Know what you want your colors to say
Begin by considering the message you want to send with your color scheme. What ideas and associations do you want to have with your brand? Do you want to communicate power and prestige? Or do you want to focus on creating an association with a happy family?
Once you know what you want your colors to say, you can begin to consider where on the spectrum you want your color scheme to fall.
Choose your primary color first
Next, begin by selecting your main colors. Look for a color that fits well with the strongest associations you want customers to have with your brand. This color will be featured the most prominently across your website. Once you have a primary color selected, you can play with a few different color combinations to accentuate this color and build a full color scheme.
Select a palette with some contrast
You want to select a palette that offers you opportunities to contrast your colors while still having them fit together nicely. Accent colors should pop while placed side by side but still complement each other. Look at where the primary color falls on the color wheel and the secondary colors that work well with the different shades you want to use.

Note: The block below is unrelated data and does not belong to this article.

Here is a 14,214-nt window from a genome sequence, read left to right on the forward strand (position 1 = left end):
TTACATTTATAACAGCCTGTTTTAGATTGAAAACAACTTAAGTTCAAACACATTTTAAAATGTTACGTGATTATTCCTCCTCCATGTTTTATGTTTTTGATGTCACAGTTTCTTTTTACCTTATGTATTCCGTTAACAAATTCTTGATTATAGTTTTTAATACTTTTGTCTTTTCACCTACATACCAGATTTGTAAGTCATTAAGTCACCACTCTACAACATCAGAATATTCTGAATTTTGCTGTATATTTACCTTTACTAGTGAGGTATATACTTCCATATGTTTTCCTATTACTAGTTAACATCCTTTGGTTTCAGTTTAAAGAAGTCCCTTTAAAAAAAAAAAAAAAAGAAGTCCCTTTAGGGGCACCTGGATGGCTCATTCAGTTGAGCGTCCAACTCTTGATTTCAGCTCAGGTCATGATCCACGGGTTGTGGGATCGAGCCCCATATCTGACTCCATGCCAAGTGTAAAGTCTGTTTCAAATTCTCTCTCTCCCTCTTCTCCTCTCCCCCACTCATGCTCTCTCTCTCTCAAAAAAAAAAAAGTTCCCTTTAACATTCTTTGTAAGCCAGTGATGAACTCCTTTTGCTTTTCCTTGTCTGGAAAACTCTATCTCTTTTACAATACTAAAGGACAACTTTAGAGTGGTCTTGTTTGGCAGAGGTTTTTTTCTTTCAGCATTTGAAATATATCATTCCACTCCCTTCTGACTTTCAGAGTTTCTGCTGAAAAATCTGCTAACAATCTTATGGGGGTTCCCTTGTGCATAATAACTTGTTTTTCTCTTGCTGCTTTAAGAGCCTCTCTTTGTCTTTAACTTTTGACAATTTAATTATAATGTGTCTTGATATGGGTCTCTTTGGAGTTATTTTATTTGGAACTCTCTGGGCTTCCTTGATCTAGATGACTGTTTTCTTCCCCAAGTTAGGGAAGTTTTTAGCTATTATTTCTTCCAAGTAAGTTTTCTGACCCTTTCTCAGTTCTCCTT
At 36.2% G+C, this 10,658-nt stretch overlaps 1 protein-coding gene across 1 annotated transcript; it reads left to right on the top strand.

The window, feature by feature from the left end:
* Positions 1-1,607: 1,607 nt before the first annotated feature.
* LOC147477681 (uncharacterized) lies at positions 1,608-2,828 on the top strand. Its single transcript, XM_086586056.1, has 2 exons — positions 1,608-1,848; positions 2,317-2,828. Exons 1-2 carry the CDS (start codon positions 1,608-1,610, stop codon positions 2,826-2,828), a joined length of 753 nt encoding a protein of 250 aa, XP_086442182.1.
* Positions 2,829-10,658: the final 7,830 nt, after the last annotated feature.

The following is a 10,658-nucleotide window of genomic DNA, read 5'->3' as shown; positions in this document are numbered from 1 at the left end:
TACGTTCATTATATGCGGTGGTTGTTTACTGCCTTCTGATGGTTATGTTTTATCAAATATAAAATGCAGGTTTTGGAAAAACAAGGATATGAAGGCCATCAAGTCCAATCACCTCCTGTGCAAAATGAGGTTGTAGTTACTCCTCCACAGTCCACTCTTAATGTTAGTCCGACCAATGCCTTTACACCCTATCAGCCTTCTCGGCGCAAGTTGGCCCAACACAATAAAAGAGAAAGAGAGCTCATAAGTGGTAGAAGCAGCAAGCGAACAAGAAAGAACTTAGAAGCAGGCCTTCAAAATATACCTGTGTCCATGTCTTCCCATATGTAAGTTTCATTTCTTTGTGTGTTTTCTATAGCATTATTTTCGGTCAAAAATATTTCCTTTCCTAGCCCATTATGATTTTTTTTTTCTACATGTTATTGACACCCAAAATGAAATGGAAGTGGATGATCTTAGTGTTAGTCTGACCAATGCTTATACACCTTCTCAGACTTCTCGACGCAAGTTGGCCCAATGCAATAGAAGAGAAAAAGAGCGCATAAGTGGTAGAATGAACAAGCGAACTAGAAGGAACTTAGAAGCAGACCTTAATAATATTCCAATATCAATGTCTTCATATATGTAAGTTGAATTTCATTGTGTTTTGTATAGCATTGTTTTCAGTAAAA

Consider the aesthetic of your brand
As you select your brand colors, think carefully about the aesthetic you want to create with your brand. A business that works to emphasize modern and sleek through color doesn’t want a website full of excessive content. This might make their website appear too busy, hiding essential information among the clutter. A site where language, imagery, and colors work together will create the biggest effect on the minds of customers.
Test your color scheme across different devices
Once you have selected your color scheme, test it across different devices. See how it appears on mobile devices, desktops, and anywhere else customers might engage with your business’s website. This will provide you with the greatest insight regarding how the color scheme broadcasts your brand.
As the color scheme goes live, see how your target audience responds to it and its impact on conversions, site interest, and similar key performance indicators (KPIs) that can help you understand brand engagement.